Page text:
by user

Category: Documents






The Impact of Emerging “4G” Systems on the Performance and
Complexity Requirements of RFICs - Invited Paper
Lawrence E. Larson
UCSD Center for Wireless Communications
University of California - San Diego
Electrical and Computer Engineering Department
-Although 4G systems are many years from being
deployed on a widespread basis, there is an active ongoing
worldwide ellort to develop the requirements of these proposed new systems. The standards and goals of these new
systems are still io considerable flux, although some overall
trends have emerged. This paper will present an overview of
a variety of proposed schemes, and their issues for RFIC
implementation at the handset level.
The dire condition of the worldwide telecommunications
industry has not prevented many research groups from
beginning development of fourth-generation (4G) wireless
systems. There are no approved standards yet for these
systems, and even the performance goals are in considerable flux. Nevertheless, several key features are coming
into view.
Fundamentally, the goal of these networks is to be able
to deliver at least 50 MBps (NTT DoCoMo has proposed
200Mbps [ 11) to a mobile user using an IP-based network.
Some of the highlights of these still tentative proposals
are: support for streaming, multicasting, and generic data,
use of smdadaptive antennas/MIMO, downloads of 5-20
Mbps even when traveling 200 kMihr, wideband
OFDM/multi-carrier modulation, multi-standard interface
(3G/4G/802.1 l/GPS/Bluetooth), and an IP-centric network. The evolution of these systems over the next decade
.is illustrated in Figure 1 for the case of the IMT-2000
based 3G systems [2]. The spectrum available for these
4G systems has not been allocated yet, and the current
plan is for this to be accomplished at the World Radio
Congress in 2006 (WRC2006). So many of the physical
aspects of these new devices have not been determined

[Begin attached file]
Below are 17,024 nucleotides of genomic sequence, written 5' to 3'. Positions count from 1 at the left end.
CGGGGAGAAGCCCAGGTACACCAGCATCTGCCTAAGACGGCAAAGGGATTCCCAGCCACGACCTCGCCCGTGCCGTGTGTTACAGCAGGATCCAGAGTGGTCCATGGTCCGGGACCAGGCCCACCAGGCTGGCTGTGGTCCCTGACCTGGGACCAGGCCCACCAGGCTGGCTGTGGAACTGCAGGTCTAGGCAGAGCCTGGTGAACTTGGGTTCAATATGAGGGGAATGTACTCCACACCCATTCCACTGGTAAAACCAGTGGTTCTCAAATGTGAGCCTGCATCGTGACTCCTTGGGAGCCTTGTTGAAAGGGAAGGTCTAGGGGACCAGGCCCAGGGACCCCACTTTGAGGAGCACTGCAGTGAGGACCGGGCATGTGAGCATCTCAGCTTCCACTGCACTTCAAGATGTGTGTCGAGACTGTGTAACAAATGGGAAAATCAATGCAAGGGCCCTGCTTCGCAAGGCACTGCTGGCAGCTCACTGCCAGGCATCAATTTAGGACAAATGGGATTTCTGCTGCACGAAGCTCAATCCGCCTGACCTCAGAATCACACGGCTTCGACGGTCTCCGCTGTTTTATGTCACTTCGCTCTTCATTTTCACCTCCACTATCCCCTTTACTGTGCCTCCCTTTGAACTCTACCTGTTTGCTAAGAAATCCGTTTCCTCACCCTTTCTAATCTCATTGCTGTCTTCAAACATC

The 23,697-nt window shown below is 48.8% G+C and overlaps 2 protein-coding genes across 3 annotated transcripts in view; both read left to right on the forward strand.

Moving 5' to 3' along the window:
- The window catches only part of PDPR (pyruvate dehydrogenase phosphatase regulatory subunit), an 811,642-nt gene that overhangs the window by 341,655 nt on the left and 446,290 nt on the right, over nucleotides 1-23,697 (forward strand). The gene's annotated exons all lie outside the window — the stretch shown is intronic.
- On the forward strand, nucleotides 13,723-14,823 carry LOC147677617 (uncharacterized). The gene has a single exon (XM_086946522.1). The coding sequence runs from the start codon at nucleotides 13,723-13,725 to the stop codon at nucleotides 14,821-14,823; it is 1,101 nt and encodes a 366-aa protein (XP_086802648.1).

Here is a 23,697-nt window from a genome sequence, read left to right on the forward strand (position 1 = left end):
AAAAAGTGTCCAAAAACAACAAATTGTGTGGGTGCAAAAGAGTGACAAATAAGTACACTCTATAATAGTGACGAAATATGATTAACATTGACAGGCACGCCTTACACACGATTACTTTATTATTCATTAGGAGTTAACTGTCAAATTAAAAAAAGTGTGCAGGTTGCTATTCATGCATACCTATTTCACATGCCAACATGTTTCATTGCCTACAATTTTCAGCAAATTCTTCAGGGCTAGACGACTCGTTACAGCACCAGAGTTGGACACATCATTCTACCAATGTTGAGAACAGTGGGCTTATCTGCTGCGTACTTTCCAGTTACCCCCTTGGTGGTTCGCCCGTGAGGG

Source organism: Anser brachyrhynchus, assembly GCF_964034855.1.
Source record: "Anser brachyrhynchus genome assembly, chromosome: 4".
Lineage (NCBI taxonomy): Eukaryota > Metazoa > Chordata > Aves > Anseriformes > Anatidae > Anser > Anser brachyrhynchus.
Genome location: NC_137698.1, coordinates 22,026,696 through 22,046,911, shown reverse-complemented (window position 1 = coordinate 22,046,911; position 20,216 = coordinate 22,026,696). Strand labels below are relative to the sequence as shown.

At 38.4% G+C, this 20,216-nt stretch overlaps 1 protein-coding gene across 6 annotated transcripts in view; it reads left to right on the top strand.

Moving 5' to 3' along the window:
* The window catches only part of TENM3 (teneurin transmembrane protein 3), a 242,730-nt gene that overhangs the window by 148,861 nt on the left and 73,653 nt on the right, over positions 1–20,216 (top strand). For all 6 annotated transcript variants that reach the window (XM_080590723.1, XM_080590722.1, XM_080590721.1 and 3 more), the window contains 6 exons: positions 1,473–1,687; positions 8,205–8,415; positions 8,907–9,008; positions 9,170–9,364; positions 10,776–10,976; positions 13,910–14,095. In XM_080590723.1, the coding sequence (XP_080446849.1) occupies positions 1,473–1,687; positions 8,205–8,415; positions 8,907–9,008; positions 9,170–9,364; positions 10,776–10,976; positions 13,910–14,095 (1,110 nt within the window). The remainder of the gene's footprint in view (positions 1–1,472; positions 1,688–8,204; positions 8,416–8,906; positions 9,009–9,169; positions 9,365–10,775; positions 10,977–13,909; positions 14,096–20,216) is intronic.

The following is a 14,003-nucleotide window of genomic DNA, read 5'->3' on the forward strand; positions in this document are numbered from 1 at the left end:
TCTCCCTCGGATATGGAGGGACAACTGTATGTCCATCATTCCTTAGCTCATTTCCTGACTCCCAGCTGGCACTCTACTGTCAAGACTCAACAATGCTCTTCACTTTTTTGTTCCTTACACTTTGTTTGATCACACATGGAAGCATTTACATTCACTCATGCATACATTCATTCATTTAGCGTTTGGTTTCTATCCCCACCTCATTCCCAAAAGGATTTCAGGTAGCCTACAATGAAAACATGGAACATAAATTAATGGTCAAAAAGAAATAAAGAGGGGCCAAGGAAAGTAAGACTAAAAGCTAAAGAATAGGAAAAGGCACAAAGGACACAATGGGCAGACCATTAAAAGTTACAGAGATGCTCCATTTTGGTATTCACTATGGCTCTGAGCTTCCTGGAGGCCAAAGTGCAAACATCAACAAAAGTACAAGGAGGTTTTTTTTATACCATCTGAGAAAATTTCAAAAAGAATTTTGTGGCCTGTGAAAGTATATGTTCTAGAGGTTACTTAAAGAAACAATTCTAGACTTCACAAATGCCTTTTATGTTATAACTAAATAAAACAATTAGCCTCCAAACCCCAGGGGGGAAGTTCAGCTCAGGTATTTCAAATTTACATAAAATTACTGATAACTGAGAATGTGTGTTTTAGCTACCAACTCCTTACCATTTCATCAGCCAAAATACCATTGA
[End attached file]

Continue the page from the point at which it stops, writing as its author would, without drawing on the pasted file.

This paper will summarize some of the major features
that are emerging in the description of these proposed 4G
systems. These new systems will present new cost and
performance challenges in the RFIC realm, and the next
sections will summarize some of the key parameters in
these new systems.
Peak Useful Dah Rats( MWs)
Fig. I: Proposed evolution of 3G to 4G systems in the
IMT-2000 framework [2]. Peak data rates of several hundred MB/sec are envisioned in a low mobility 4G environment.
The physical layer parameters of the 4G system being
explored by NTT DoCoMo are summarized in Table I [l].
In the forward direction (base-station to handset), a variable spreading factor orthogonal frequency and code division multiplexing (VSF-OFCDM) scheme was chosen for
its high spectral efficiency, flexibility, and insensitivity to
multi-path effects. If 64QAM modulation is employed,
with R=3/4, the link is capable of reaching a peak data
transfer rate of over 300 Mbps. From a radio-frequency
hardware perspective, this modulation approach represents
a very formidable challenge for the base station power
amplifier, which will have to contend with a very high
peak-to-average waveform along with a very wide bandwidth. This may force deployment of relatively low
power base stations - at least initially - that provide local
coverage in certain high data rate “hot spots.”
0 2003 IEEE
2003 IFEE Radio Frequency Integrated CircuitsSymposium
Wireless Access
Number of Sub-carriers
Sub-carrier freq. spacing
Spreading factor
Data Modulation
101.5 MHz
131.84 kHz
768 chipsisub-carrier
9.259 p e c
0.5 msec
OFCDM symbol duration
Frame length
Channel Codingllecoding
(R=1/2,3/4, K=4)
Wireless Access
Number of Sub-carriers
Sub-camer freq. spacing
Chip rate
Spreading factor
Data Modulation
40 MHz
20 MHz
16.384 mcps
8192 chips
Roll-off factor
Frame length
Channel CodingiDecoding
variety of graphics intensive applications. Several other
possible physical implementations of these high data rate
systems are currently being explored as part of a future 4G
network. These include Ultra-WideBand (UWB) systems
[3] and millimeterwave communications at the 60 GHz or
higher band [4]. The later is especially attractive for very
short-distance high data rate communications applications,
due to the large amount of generally unoccupied spectrum.
One example of this vision of a network architecture that
spans many possible physical layers is the Ericsson AIways Best Connected (ABC) project [ 5 ] , which aims to
allow wide area wireless operators to leverage the prolif-
At the network level, this presents a host of interesting
challenges, including handoff requirements, the nature of
Quality of Service provisions and how are they guaranteed if the user roams across multiple networks, the optimum form of mobile-IP, and establishing “differentiation”